Richards, TC Memo 2019-89
The Tax Court has held that a settlement officer (SO) did not abuse her discretion by sustaining the filing of a notice of Federal tax lien (NFTL).
Background. The IRS can impose a lien in favor of the US on all property and rights to property of a taxpayer liable for taxes when a demand for payment of the taxes has been made and the taxpayer fails to pay those taxes. (Code Sec. 6321)
The IRS must furnish the taxpayer with an NFTL within five business days after the notice of lien is filed. (Code Sec. 6320(a))
The taxpayer may request a Collection Due Process (CDP) hearing within 30 days beginning on the day after the 5-day period. (Code Sec. 6320(a)(3)(B))
During the CDP hearing, the IRS may decide to withdraw the NFTL. (Reg. §301.6323(j)-1(c)). In determining whether to withdraw the NFTL, the IRS must (1) verify that the requirements of applicable law and administrative procedure have been met, (2) consider any relevant issue the taxpayer raises that relates to the filing of the NFTL, and (3) determine whether any proposed collection action balances the need for the efficient collection of taxes with the legitimate concern of the taxpayer that any collection action be no more intrusive than necessary. (Code Sec. 6330(c)(3))
Within 30 days of the IRS issuing a notice of determination, the taxpayer may appeal the determination to the Tax Court. (Code Sec. 6330(d)(1)) Where the validity of the underlying tax liability is not properly in issue, the Tax Court will review the IRS’s determination for abuse of discretion. (Sego, (2000) 114 TC 604)
Facts. Mr. and Ms. Richards jointly filed Forms 1040 for tax years 2009, 2012, and 2015 but failed to pay the amount due for each year.
On February 9, 2017, IRS sent the Richardses a Letter 3172, Notice of Federal Tax Lien Filing and Your Right to a Hearing Under IRC 6320, informing them that it had filed an NFTL with respect to their outstanding tax liabilities for tax years 2009, 2012, and 2015.
On March 1, 2017, IRS received from the Richardses a timely Form 12153, Request for Collection Due Process or Equivalent Hearing (CDP hearing request), with respect to NFTL. On the Form 12153, the Richardses checked the “I Cannot Pay Balance” box as a collection alternative. The Richardses requested withdrawal of the NFTL because it would not help them to pay taxes more quickly, it would have a negative impact on their “fragile” credit, and it would prevent them from getting a car loan.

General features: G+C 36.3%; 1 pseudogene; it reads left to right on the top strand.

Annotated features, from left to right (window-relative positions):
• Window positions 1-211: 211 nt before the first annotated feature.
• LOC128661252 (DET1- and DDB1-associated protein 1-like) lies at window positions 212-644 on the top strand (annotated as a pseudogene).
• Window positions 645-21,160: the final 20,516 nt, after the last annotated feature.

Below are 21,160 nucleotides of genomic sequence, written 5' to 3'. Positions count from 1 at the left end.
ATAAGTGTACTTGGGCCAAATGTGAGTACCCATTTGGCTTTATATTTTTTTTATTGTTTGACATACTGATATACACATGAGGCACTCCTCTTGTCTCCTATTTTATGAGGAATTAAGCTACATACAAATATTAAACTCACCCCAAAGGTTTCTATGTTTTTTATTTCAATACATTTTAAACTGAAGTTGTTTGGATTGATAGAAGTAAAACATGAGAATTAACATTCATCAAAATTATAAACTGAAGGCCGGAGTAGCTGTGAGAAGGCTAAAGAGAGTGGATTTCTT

The Richards’s CDP hearing was assigned to an SO.
On March 30, 2017, the SO sent the Richardses a letter stating that the NFTL would remain in place because a negative impact on the Richards’s credit standing did not warrant withdrawal of the NFTL.
On May 3, 2017, the SO held a telephone CDP hearing with Mr. Richards. During the CDP hearing, Mr. Richards again requested that the NFTL be withdrawn because it was impacting his credit. The SO again informed Mr. Richards that a negative impact on a credit standing did not warrant withdrawal of the NFTL.
When the SO asked Mr. Richards whether the NFTL was affecting his ability to earn income, Mr. Richards indicated that it was not because he received only Social Security income.
After finding that the NFTL was not overly intrusive and that none of the conditions for withdrawal pursuant to Code Sec. 6323(j) existed, the SO sustained the NFTL with respect to tax years 2009, 2012, and 2015.
On May 10, 2017, IRS issued to the Richardses a notice of determination.
The Richardses timely filed a petition with the Tax Court for review of the notice of determination.
Decision. The Richardses were not contesting the validity of their underlying tax liabilities for tax years 2009, 2012, and 2015. Accordingly, the Tax Court reviewed the SO’s determination not to withdraw the NFTL for abuse of discretion.
The court’s review of the record confirmed that the SO properly discharged all of the duties under Code Sec. 6330(c)(3) in making her determination.
On their CDP hearing request and during the CDP hearing, the Richardses argued that the NFTL should be withdrawn because it was affecting Mr. Richard’s credit standing and would prevent the Richardses from getting a car loan. The court’s review of the record showed that the SO considered this issue and properly found that, under section Code Sec. 6323(j), none of the conditions that allow the withdrawal of the NFTL applied. The Richards’s bare assertion that the NFTL was negatively affecting their credit was insufficient to establish that lien withdrawal would facilitate collection or would be in the U.S.’s best interests.
The Richardses contended that the SO failed to conduct a proper balancing analysis because she did not consider the totality of circumstances surrounding the negative impact that the NFTL would have on their credit standing and financial conditions. But the court found that, on the basis of the administrative record, it was apparent that the SO duly considered the totality of the Richards’s circumstances and properly performed a balancing analysis.
Finding no abuse of discretion in any respect, the Tax Court sustained the filing of the NFTL.